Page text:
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Titanfall 2’s tech test felt like a patch for the first Titanfall

Titanfall 2’s tech test felt like a patch for the first Titanfall


On paper, most of what Respawn Entertainment has done to improve Titanfall‘s multiplayer for Titanfall 2 makes sense. Consumable Burn Cards have been replaced with a richer loadout system, allowing for more customization while also cutting some of the less competitive abilities available in the original game. Titans feel more resilient against enemy attacks, and the gunplay boasts improved shot registration and greater strategic nuance; burst-firing the Carbine seems to improve accuracy, for example. The list goes on and on.

Technically speaking, this weekend’s pre-alpha build also performed far better than the 2014 original; the frame-rate drops and screen tearing that gave me so many headaches two years ago were gone entirely. And players who appreciated the first Titanfall’s sparse, grimy aesthetic will find the sequel at once familiar and much more beautiful.

This weekend’s pre-alpha build performed far better than the 2014 original.

All that said, I was bored within my first five minutes during this weekend’s technical test.

Now, nobody has been rooting for this game more than I. I’m a total sucker for big, badass robots and the various mecha storytelling traditions. But Titanfall 2, like Respawn’s debut, suffers from a distinct lack of emphasis on Titans. If I’m playing a game like Titanfall in the first place, there’s a good chance I’m doing so in large part because of my aforementioned affection for weaponized robots. That there seem to be fewer Titan-based encounters in the course of a Titanfall 2 match than even its predecessor is baffling, to say the least.

Despite the inclusion of a grappling hook and a number of new ways to dispatch your enemies, the game’s physics feel suspiciously familiar, to the extent that it often feels as though you’re simply playing a patched or remastered build of the original Titanfall. It’s nice to see Respawn experimenting with greater variety in terms of game modes, and the added potential of a single-player campaign, granted. But judging from this early tech test, the developer seems to have inherited the unflattering Call of Duty trait of changing as little as possible from one major release to the next.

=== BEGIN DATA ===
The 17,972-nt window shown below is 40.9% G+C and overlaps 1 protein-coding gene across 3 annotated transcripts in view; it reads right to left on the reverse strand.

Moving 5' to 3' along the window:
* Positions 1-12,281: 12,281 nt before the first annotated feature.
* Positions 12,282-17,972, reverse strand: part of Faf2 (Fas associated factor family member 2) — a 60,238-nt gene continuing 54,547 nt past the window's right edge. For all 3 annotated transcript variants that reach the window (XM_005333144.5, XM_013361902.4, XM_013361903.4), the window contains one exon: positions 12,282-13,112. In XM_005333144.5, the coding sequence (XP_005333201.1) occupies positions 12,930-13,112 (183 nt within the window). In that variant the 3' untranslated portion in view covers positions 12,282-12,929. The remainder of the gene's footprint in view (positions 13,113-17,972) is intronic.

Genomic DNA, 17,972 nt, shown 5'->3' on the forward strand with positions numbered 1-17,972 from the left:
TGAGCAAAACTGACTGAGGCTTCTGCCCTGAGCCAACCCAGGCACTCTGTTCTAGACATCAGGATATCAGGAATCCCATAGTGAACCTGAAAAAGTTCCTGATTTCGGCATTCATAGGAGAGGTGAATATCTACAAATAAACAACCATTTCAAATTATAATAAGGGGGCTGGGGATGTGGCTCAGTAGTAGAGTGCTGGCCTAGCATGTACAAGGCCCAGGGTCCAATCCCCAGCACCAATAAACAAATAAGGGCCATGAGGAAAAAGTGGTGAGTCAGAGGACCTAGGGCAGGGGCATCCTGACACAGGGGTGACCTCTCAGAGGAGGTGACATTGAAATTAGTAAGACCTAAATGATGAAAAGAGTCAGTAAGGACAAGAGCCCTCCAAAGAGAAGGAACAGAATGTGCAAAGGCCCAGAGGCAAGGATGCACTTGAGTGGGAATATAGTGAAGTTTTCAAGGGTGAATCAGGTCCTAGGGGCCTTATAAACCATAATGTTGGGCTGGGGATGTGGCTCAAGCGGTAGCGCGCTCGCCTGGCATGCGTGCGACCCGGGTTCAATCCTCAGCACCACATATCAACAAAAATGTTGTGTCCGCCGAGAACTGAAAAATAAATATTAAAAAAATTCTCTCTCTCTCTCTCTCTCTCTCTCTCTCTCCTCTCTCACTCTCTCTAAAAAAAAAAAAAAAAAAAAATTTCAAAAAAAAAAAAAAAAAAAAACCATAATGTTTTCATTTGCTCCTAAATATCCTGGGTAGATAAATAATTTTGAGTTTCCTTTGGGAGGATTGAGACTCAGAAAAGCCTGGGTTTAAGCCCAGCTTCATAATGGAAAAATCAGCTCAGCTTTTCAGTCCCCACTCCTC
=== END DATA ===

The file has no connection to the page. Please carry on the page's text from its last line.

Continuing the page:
It often feels as though you’re simply playing a patched Titanfall.

Given the first Titanfall‘s underwhelming player population, the staggering number of similarities here don’t bode well for the future of the property. After Black Ops III and other FPS titles adopted Titanfall’s rigid parkour mechanics, I wanted so desperately to see a more natural movement system implemented in this game. I wanted to find the joy in Respawn’s world all over again. Truth is, we might be better off sticking with the original; Titanfall 2’s innovations are largely superficial. Alas. Non progredi est regredi.

The tech test returns next weekend, however, and I intend to challenge some of my own impressions by revisiting the game with a fresh set of eyes. My number-one hope is that there will be a different selection of game types to try. That’d help to give us a better sense of the scope and variety on offer in the full and final release of Titanfall 2.

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